As noted at the beginning of this review, this book is a comprehensive exploration of food from an urbanist viewpoint. This thoroughness, however, makes it an incredibly dense book and not a book that can easily be read from cover to cover. This seems to be the product of the book’s “long gestation” (p. xi), which confirms that this is very much a labor of love that has been developed over many decades. That long gestation means that Parham has accumulated a wealth of material that she generally uses to good purpose. However, at times the material overwhelms the text, creating some very dense writing. Sometimes the length and complexity of sentences, where adjective is piled on adjective, leads to the loss of the main ideas being communicated. At times the book would have benefited from a stronger editorial hand. Parham acknowledges the potential issues with the density and complexity of this book in the conclusion, where, unusually, it includes a summary of the content of each chapter. While this is useful it does overshadow the role of a conclusion in tying together the multiple threads that make up the work. In the end, the “Final Thoughts” chapter is preoccupied with the theoretical and research aspects of food studies rather than addressing what all this material about the intersection of food and urban spaces can tell us. It is a rather lost opportunity.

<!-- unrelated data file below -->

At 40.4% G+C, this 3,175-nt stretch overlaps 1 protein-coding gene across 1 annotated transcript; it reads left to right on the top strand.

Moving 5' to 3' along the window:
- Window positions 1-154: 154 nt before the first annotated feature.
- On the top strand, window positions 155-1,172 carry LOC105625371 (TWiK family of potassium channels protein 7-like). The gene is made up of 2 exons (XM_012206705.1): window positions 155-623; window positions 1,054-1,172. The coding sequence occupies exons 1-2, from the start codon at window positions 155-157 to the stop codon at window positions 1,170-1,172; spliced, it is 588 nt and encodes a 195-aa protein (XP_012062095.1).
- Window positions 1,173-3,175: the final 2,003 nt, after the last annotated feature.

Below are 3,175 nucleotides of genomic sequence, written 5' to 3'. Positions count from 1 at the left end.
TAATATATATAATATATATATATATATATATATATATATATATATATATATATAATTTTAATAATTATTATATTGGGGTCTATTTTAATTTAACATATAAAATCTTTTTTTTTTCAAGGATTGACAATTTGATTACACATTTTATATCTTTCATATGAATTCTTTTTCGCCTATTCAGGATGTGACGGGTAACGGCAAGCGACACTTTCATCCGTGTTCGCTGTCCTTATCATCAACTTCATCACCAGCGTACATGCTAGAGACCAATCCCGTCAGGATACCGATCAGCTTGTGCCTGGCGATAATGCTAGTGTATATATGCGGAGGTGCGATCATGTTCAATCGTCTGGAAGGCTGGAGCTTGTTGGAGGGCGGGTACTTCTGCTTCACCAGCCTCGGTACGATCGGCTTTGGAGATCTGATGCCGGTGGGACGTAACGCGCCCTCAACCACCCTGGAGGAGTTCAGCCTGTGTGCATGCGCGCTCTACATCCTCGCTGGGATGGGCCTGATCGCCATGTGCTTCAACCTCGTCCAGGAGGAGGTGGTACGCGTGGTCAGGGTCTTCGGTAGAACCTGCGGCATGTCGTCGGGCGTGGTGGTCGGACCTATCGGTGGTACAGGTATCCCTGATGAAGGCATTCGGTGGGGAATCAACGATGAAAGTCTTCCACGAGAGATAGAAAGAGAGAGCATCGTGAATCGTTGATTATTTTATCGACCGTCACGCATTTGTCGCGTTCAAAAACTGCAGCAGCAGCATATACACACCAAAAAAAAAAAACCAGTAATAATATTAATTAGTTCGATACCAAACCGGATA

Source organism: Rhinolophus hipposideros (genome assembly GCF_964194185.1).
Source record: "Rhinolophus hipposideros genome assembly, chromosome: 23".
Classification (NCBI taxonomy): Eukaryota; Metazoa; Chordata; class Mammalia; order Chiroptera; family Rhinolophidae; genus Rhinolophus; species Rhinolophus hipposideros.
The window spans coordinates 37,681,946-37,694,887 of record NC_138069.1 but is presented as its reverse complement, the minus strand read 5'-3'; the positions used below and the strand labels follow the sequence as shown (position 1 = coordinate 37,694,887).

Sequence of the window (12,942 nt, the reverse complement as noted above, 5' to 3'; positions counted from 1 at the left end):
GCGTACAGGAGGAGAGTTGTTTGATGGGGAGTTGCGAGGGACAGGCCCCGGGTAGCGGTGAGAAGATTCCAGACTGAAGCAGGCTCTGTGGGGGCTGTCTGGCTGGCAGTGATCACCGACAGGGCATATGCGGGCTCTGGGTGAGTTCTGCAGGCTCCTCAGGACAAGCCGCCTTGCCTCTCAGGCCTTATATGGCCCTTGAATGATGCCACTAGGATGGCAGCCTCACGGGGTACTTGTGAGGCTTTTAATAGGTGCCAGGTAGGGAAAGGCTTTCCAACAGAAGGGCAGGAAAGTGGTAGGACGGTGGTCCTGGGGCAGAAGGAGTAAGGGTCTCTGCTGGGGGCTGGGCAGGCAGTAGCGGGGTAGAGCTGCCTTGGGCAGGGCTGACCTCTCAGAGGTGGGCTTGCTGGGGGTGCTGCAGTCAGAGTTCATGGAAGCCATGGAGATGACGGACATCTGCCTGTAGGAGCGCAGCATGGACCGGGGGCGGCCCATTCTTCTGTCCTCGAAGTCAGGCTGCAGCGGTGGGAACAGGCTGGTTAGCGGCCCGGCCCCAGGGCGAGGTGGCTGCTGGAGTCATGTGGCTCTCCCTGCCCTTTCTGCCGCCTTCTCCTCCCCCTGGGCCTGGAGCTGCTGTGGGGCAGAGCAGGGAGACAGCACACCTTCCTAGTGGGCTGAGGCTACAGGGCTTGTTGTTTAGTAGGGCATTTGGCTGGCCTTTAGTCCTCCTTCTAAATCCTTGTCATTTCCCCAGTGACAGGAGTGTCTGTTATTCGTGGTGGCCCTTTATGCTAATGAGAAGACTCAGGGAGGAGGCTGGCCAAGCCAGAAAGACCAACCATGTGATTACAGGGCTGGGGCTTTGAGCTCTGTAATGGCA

The density and complexity of parts of this book may be challenging for some readers and undergraduate students might require some careful direction to get the best out of it. Due to its diverse contents, the book could be used to explore different threads that the relationship of food to urban living and urban space creates. One of this book’s strengths is the consistent mapping of the historical origins of different aspects of the relationship between food and the city. This is often an overlooked aspect of urbanism and the material in this book will surely be welcomed by planning and urban historians. The illustrations are also generally disappointing, which is a pity since this is a book that would have benefited from some images to illustrate the text. They are generally very small and in black and white, in many cases making it difficult to discern what is being illustrated.
It is a book that will find a role as an essential reference for anyone with any interest in food and a positive gold mine for any postgraduate student starting on their research into any aspects of food or urban-food relationships. The reference list is comprehensive, covering some seventy-two pages, and doubtlessly it will be usefully mined by students and researchers alike. Parham also fulfills her desire to break down disciplinary barriers as she consistently provides diverse viewpoints on food issues and demonstrates how and why disciplinary barriers can be traversed to create new and novel insights. As she shows throughout this book, using different perspectives on food and its role in urban systems can enrich our understanding of how cities work and how they might be transformed.
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Caroline Miller. Review of Parham, Susan, Food and Urbanism: The Convivial City and a Sustainable Future.